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A tale of loss and the characters’ coping mechanisms in its fallout.

Comic Books

Guardians of the Galaxy #11 Review

A tale of loss and the characters’ coping mechanisms in its fallout.

The penultimate chapter of Donny Cates’ Guardians of the Galaxy saga is one of payoff and one of personal struggle, in every sense. Where the rest of the run has quite frankly been plagued by shaky characterizations and missed emotional beats, #11 serves as a reminder of Cates’ skill in portraying the raw emotional struggle of the broken protagonist. The issue collects what have until now been seemingly disparate themes and storylines, both from the arc and from the run as a whole, forming them into a coherent tale of loss and the characters’ coping mechanisms in its fallout.

A tale of loss and the characters’ coping mechanisms in its fallout.

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From a story perspective, the current arc has been dissonant at best. At once tackling both Rocket’s absence post-Infinity Wars and the strained relationship between Quill and his father, the book has struggled to truly find its feet on either front. The Guardians are at a low point after the loss of Drax in Infinity Wars and the disappearance of countless comrades at Thanos’ wake, and their individual coping has largely disassembled them. The success of this issue largely comes from the team being reunited, their personalities finally being allowed to bounce off of one another. This brings clarity to the issue of characterization, as the juxtaposition of each character’s suffering highlights the overarching story of managing pain.

A tale of loss and the characters’ coping mechanisms in its fallout.

In the wake of this trauma, we see Quill turn to the bottle, devolving to the failure he sees himself as. We see Rocket’s struggle physically manifested as a life-threatening injury. We see Moondragon dealing with, and eventually coming to terms with, her father’s death. We see recovery attempts on all accounts and the varying amount of success in each. The opportunity to see all of this together does offer insight into Cates’ vision of the team- a family continually pushed to the brink of despair by universal forces, but one that fights against this grief to ultimately do good in any way they can. However, this message feels muddled by the narrative being split between this character-driven tale of coping with trauma and the driving story of the Universal Church of Truth. This brings a dissonance to the story being told, as the focus shifts from one story to the other.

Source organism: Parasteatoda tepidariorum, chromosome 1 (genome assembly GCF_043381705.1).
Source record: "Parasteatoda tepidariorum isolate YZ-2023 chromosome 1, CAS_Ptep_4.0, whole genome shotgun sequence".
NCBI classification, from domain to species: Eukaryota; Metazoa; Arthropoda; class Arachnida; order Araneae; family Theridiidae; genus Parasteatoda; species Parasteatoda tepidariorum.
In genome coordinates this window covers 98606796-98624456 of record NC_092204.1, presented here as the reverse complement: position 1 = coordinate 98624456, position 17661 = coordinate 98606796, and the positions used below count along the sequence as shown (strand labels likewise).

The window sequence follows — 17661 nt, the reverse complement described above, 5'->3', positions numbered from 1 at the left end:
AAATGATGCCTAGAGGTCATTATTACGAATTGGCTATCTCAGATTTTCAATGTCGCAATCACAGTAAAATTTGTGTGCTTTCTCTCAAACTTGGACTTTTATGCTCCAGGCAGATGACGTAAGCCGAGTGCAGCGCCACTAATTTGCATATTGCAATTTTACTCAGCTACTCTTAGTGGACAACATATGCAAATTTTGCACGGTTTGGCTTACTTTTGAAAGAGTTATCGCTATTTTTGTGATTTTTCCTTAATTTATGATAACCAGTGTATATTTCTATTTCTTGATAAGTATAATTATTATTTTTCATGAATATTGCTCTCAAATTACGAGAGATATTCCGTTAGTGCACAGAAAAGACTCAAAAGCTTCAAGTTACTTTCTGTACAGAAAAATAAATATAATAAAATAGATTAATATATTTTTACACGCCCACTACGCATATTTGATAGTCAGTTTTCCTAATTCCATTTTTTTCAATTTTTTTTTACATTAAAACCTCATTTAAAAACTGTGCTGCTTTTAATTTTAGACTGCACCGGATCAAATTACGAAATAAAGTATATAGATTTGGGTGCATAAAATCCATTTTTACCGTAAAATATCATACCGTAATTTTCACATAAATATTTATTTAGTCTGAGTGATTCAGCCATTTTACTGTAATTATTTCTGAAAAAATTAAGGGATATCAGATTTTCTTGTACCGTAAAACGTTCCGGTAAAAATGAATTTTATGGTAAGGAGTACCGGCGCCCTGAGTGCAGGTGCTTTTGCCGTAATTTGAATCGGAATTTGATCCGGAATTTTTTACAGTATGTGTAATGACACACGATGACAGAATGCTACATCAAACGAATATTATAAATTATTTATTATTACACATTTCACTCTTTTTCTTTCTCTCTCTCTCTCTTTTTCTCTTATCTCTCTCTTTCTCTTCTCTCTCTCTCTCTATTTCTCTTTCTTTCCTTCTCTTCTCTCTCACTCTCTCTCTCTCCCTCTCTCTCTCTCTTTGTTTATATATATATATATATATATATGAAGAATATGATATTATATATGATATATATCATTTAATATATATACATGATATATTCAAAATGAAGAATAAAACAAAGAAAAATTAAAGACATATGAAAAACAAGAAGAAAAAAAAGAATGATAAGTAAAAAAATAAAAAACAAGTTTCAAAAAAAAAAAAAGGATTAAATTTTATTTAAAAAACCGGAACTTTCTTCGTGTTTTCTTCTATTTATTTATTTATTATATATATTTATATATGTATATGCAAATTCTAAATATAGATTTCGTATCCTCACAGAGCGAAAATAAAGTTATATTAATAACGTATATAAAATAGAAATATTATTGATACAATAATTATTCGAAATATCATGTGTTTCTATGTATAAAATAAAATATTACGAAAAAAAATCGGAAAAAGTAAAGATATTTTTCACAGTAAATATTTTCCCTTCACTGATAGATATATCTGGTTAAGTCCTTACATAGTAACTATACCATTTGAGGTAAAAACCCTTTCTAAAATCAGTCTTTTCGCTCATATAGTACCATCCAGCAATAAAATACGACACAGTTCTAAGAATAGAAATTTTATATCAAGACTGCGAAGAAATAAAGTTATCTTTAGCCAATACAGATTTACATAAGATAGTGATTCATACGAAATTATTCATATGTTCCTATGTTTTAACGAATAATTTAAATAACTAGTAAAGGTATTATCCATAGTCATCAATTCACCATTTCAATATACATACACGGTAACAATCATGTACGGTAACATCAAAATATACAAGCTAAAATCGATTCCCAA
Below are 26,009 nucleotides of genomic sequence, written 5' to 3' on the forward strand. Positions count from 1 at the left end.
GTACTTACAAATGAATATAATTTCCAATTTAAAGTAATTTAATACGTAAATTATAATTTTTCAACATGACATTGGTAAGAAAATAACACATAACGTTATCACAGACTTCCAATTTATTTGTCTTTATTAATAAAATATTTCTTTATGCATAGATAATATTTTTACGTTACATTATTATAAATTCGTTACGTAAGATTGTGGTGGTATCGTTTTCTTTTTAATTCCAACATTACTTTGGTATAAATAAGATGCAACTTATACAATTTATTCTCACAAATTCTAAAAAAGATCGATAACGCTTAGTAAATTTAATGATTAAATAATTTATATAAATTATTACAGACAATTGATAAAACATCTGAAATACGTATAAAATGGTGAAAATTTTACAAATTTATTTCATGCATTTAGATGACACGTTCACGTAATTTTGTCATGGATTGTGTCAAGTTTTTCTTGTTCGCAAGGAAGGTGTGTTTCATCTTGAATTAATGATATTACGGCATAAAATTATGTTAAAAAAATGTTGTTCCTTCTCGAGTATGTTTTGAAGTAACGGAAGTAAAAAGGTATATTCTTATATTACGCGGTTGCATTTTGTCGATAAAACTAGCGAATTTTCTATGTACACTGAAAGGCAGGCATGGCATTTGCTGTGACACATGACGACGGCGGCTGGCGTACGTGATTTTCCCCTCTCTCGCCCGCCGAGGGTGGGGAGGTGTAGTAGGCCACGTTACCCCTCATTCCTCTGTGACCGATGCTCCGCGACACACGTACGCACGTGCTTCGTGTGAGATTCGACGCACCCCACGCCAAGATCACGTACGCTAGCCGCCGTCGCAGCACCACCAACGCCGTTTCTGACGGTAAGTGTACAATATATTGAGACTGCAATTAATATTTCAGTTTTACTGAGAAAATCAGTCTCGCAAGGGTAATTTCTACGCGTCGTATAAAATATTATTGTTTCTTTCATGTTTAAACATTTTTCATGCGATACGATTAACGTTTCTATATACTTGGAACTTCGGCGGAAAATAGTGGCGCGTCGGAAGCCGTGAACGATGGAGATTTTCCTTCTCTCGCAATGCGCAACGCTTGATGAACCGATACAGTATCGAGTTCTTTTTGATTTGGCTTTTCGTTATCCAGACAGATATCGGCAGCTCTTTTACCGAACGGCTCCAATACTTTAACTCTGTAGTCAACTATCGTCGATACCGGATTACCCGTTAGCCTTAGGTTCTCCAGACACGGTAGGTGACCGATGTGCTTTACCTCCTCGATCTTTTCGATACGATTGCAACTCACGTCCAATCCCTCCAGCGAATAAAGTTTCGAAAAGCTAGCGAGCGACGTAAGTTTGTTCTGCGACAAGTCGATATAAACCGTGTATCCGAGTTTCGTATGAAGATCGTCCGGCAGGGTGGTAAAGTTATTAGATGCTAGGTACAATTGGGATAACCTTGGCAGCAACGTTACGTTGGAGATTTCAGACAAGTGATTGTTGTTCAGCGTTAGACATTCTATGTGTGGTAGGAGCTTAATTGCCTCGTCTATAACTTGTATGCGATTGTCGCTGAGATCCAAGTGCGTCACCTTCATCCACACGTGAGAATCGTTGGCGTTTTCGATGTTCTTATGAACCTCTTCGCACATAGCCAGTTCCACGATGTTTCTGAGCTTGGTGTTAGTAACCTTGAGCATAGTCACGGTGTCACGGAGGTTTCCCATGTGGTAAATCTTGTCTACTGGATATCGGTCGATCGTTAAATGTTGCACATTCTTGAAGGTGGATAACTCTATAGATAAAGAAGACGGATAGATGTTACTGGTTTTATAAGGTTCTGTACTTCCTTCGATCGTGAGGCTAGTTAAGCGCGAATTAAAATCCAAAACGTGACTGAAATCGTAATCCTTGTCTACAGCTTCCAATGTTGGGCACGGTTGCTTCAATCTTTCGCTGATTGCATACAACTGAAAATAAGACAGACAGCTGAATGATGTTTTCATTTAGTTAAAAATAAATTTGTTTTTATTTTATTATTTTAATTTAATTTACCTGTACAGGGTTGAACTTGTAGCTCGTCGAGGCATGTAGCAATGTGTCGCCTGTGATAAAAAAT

A tale of loss and the characters’ coping mechanisms in its fallout.

So how does this issue work within this narrative? With the story at hand, the delivery of this chapter is more elegant than previous entries. The convergence of the plotlines helps this feeling, as the team is able to communicate directly and showcase their struggles. The framing of the main fight sequence is sufficiently epic in the vein of Cates’ cosmic work and the introduction of the brainwashed army of cosmic characters will surely lead to both interesting character moments and intense fight scenes. The art from Smith, Olazaba, and Curiel is kinetic and sharp, with bright splashes and detailed action. As a whole, the issue is a strong entry into the narrative, and it does a good job of setting up the finale to Cates’ run.

Guardians of the Galaxy #11
Is it good?
The issue does a good job of setting up the finale, but suffers from the series' dissonant storylines.
Approaches loss and coping mechanisms in a meaningful way
Clarifies character dynamics and characterizations that have been previously shaky
Sets up Cates' cosmic finale well
The narrative feels like two separate stories
7
Good
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